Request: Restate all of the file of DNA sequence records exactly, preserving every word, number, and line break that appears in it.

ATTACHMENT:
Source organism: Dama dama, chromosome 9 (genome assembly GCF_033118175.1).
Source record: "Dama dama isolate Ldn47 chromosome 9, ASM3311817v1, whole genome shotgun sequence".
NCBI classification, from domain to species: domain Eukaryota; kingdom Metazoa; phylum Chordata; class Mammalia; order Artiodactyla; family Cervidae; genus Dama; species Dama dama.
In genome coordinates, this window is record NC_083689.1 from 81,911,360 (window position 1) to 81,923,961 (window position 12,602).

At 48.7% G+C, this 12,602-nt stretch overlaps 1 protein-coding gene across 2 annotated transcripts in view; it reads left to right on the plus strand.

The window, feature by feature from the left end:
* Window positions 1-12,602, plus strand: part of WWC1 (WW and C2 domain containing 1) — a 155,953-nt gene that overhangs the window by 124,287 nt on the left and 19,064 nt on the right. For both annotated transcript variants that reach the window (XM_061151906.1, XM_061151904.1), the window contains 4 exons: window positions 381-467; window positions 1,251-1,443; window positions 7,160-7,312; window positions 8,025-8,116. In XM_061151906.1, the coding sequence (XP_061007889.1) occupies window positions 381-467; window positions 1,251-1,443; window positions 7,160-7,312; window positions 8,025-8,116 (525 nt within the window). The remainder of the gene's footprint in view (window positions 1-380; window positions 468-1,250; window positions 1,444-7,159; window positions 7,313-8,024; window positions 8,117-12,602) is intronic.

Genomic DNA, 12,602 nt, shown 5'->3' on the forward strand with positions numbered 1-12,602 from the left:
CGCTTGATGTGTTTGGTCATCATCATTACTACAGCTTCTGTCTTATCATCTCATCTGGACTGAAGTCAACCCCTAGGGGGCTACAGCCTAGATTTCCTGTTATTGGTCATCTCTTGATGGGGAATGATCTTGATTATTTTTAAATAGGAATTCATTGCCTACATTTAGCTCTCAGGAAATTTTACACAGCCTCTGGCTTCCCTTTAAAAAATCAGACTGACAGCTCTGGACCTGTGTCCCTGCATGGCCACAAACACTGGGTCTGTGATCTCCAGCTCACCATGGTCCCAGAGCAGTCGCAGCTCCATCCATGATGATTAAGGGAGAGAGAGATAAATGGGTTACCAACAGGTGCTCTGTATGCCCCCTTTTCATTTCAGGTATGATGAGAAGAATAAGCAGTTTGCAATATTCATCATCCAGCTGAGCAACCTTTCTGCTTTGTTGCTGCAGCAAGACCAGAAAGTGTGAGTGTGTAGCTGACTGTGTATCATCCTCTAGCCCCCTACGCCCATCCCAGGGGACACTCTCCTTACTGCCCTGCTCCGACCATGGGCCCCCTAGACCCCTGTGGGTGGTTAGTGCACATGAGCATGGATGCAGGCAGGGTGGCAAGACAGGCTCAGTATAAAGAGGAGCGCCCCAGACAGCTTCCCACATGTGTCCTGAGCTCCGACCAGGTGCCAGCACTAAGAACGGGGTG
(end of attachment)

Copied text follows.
Source organism: Dama dama, chromosome 9 (genome assembly GCF_033118175.1).
Source record: "Dama dama isolate Ldn47 chromosome 9, ASM3311817v1, whole genome shotgun sequence".
NCBI classification, from domain to species: domain Eukaryota; kingdom Metazoa; phylum Chordata; class Mammalia; order Artiodactyla; family Cervidae; genus Dama; species Dama dama.
In genome coordinates, this window is record NC_083689.1 from 81,911,360 (window position 1) to 81,923,961 (window position 12,602).

At 48.7% G+C, this 12,602-nt stretch overlaps 1 protein-coding gene across 2 annotated transcripts in view; it reads left to right on the plus strand.

The window, feature by feature from the left end:
* Window positions 1-12,602, plus strand: part of WWC1 (WW and C2 domain containing 1) — a 155,953-nt gene that overhangs the window by 124,287 nt on the left and 19,064 nt on the right. For both annotated transcript variants that reach the window (XM_061151906.1, XM_061151904.1), the window contains 4 exons: window positions 381-467; window positions 1,251-1,443; window positions 7,160-7,312; window positions 8,025-8,116. In XM_061151906.1, the coding sequence (XP_061007889.1) occupies window positions 381-467; window positions 1,251-1,443; window positions 7,160-7,312; window positions 8,025-8,116 (525 nt within the window). The remainder of the gene's footprint in view (window positions 1-380; window positions 468-1,250; window positions 1,444-7,159; window positions 7,313-8,024; window positions 8,117-12,602) is intronic.

Genomic DNA, 12,602 nt, shown 5'->3' on the forward strand with positions numbered 1-12,602 from the left:
CGCTTGATGTGTTTGGTCATCATCATTACTACAGCTTCTGTCTTATCATCTCATCTGGACTGAAGTCAACCCCTAGGGGGCTACAGCCTAGATTTCCTGTTATTGGTCATCTCTTGATGGGGAATGATCTTGATTATTTTTAAATAGGAATTCATTGCCTACATTTAGCTCTCAGGAAATTTTACACAGCCTCTGGCTTCCCTTTAAAAAATCAGACTGACAGCTCTGGACCTGTGTCCCTGCATGGCCACAAACACTGGGTCTGTGATCTCCAGCTCACCATGGTCCCAGAGCAGTCGCAGCTCCATCCATGATGATTAAGGGAGAGAGAGATAAATGGGTTACCAACAGGTGCTCTGTATGCCCCCTTTTCATTTCAGGTATGATGAGAAGAATAAGCAGTTTGCAATATTCATCATCCAGCTGAGCAACCTTTCTGCTTTGTTGCTGCAGCAAGACCAGAAAGTGTGAGTGTGTAGCTGACTGTGTATCATCCTCTAGCCCCCTACGCCCATCCCAGGGGACACTCTCCTTACTGCCCTGCTCCGACCATGGGCCCCCTAGACCCCTGTGGGTGGTTAGTGCACATGAGCATGGATGCAGGCAGGGTGGCAAGACAGGCTCAGTATAAAGAGGAGCGCCCCAGACAGCTTCCCACATGTGTCCTGAGCTCCGACCAGGTGCCAGCACTAAGAACGGGGTG